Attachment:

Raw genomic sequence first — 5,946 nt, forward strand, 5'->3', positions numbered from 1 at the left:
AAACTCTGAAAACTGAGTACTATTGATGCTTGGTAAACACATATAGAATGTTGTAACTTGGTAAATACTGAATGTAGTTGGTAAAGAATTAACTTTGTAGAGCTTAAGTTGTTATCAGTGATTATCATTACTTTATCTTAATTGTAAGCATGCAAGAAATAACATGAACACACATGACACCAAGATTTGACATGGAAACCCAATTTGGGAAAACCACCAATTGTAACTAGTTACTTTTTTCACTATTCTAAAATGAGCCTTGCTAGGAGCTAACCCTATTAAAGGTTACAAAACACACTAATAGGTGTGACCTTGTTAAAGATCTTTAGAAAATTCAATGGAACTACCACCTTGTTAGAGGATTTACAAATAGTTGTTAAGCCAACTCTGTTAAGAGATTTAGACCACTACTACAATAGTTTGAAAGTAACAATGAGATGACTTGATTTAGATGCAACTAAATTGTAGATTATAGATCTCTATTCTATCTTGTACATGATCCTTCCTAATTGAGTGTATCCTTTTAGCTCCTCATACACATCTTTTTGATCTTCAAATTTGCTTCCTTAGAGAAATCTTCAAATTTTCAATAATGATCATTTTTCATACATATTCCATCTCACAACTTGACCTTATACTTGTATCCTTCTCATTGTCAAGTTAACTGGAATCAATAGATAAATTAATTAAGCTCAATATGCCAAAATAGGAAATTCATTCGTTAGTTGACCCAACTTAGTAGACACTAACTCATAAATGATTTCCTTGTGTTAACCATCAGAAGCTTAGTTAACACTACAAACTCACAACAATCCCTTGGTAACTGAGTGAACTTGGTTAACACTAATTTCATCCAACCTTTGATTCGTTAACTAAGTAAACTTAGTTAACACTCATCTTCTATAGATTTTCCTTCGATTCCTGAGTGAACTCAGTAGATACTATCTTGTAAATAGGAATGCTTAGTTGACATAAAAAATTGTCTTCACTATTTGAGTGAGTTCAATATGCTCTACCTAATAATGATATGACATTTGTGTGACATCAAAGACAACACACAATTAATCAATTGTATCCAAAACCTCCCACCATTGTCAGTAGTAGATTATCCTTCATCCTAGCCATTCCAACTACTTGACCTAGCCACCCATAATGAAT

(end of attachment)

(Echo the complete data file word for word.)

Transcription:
Raw genomic sequence first — 5,946 nt, forward strand, 5'->3', positions numbered from 1 at the left:
AAACTCTGAAAACTGAGTACTATTGATGCTTGGTAAACACATATAGAATGTTGTAACTTGGTAAATACTGAATGTAGTTGGTAAAGAATTAACTTTGTAGAGCTTAAGTTGTTATCAGTGATTATCATTACTTTATCTTAATTGTAAGCATGCAAGAAATAACATGAACACACATGACACCAAGATTTGACATGGAAACCCAATTTGGGAAAACCACCAATTGTAACTAGTTACTTTTTTCACTATTCTAAAATGAGCCTTGCTAGGAGCTAACCCTATTAAAGGTTACAAAACACACTAATAGGTGTGACCTTGTTAAAGATCTTTAGAAAATTCAATGGAACTACCACCTTGTTAGAGGATTTACAAATAGTTGTTAAGCCAACTCTGTTAAGAGATTTAGACCACTACTACAATAGTTTGAAAGTAACAATGAGATGACTTGATTTAGATGCAACTAAATTGTAGATTATAGATCTCTATTCTATCTTGTACATGATCCTTCCTAATTGAGTGTATCCTTTTAGCTCCTCATACACATCTTTTTGATCTTCAAATTTGCTTCCTTAGAGAAATCTTCAAATTTTCAATAATGATCATTTTTCATACATATTCCATCTCACAACTTGACCTTATACTTGTATCCTTCTCATTGTCAAGTTAACTGGAATCAATAGATAAATTAATTAAGCTCAATATGCCAAAATAGGAAATTCATTCGTTAGTTGACCCAACTTAGTAGACACTAACTCATAAATGATTTCCTTGTGTTAACCATCAGAAGCTTAGTTAACACTACAAACTCACAACAATCCCTTGGTAACTGAGTGAACTTGGTTAACACTAATTTCATCCAACCTTTGATTCGTTAACTAAGTAAACTTAGTTAACACTCATCTTCTATAGATTTTCCTTCGATTCCTGAGTGAACTCAGTAGATACTATCTTGTAAATAGGAATGCTTAGTTGACATAAAAAATTGTCTTCACTATTTGAGTGAGTTCAATATGCTCTACCTAATAATGATATGACATTTGTGTGACATCAAAGACAACACACAATTAATCAATTGTATCCAAAACCTCCCACCATTGTCAGTAGTAGATTATCCTTCATCCTAGCCATTCCAACTACTTGACCTAGCCACCCATAATGAAT